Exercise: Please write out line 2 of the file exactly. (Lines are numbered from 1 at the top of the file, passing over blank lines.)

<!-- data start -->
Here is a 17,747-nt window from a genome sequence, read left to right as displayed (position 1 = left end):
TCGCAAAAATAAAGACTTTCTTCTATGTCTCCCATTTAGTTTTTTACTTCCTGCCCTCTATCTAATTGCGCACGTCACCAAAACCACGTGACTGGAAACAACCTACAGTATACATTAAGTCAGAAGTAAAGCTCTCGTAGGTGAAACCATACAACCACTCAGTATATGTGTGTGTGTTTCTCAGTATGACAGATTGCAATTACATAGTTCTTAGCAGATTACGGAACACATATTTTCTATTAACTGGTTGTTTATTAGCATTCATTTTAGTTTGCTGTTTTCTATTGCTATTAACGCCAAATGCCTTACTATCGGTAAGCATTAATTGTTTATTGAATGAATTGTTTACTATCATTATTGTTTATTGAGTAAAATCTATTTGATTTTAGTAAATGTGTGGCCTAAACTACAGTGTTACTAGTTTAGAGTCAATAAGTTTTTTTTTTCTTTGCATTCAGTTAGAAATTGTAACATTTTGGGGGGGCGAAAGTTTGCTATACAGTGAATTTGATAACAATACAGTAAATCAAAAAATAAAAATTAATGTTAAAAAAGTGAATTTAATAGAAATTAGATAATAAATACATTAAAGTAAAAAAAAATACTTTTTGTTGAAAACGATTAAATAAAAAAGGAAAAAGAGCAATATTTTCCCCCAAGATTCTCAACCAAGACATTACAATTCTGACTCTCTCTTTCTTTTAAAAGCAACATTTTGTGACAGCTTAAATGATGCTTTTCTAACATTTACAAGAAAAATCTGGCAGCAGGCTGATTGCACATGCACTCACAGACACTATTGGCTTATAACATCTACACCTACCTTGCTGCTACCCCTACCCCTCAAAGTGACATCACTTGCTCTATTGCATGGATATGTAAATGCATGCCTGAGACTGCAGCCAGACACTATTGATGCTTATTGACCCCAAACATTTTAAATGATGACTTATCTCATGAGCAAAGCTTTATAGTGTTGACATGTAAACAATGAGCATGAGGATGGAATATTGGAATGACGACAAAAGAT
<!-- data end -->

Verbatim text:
TCGCAAAAATAAAGACTTTCTTCTATGTCTCCCATTTAGTTTTTTACTTCCTGCCCTCTATCTAATTGCGCACGTCACCAAAACCACGTGACTGGAAACAACCTACAGTATACATTAAGTCAGAAGTAAAGCTCTCGTAGGTGAAACCATACAACCACTCAGTATATGTGTGTGTGTTTCTCAGTATGACAGATTGCAATTACATAGTTCTTAGCAGATTACGGAACACATATTTTCTATTAACTGGTTGTTTATTAGCATTCATTTTAGTTTGCTGTTTTCTATTGCTATTAACGCCAAATGCCTTACTATCGGTAAGCATTAATTGTTTATTGAATGAATTGTTTACTATCATTATTGTTTATTGAGTAAAATCTATTTGATTTTAGTAAATGTGTGGCCTAAACTACAGTGTTACTAGTTTAGAGTCAATAAGTTTTTTTTTTCTTTGCATTCAGTTAGAAATTGTAACATTTTGGGGGGGCGAAAGTTTGCTATACAGTGAATTTGATAACAATACAGTAAATCAAAAAATAAAAATTAATGTTAAAAAAGTGAATTTAATAGAAATTAGATAATAAATACATTAAAGTAAAAAAAAATACTTTTTGTTGAAAACGATTAAATAAAAAAGGAAAAAGAGCAATATTTTCCCCCAAGATTCTCAACCAAGACATTACAATTCTGACTCTCTCTTTCTTTTAAAAGCAACATTTTGTGACAGCTTAAATGATGCTTTTCTAACATTTACAAGAAAAATCTGGCAGCAGGCTGATTGCACATGCACTCACAGACACTATTGGCTTATAACATCTACACCTACCTTGCTGCTACCCCTACCCCTCAAAGTGACATCACTTGCTCTATTGCATGGATATGTAAATGCATGCCTGAGACTGCAGCCAGACACTATTGATGCTTATTGACCCCAAACATTTTAAATGATGACTTATCTCATGAGCAAAGCTTTATAGTGTTGACATGTAAACAATGAGCATGAGGATGGAATATTGGAATGACGACAAAAGAT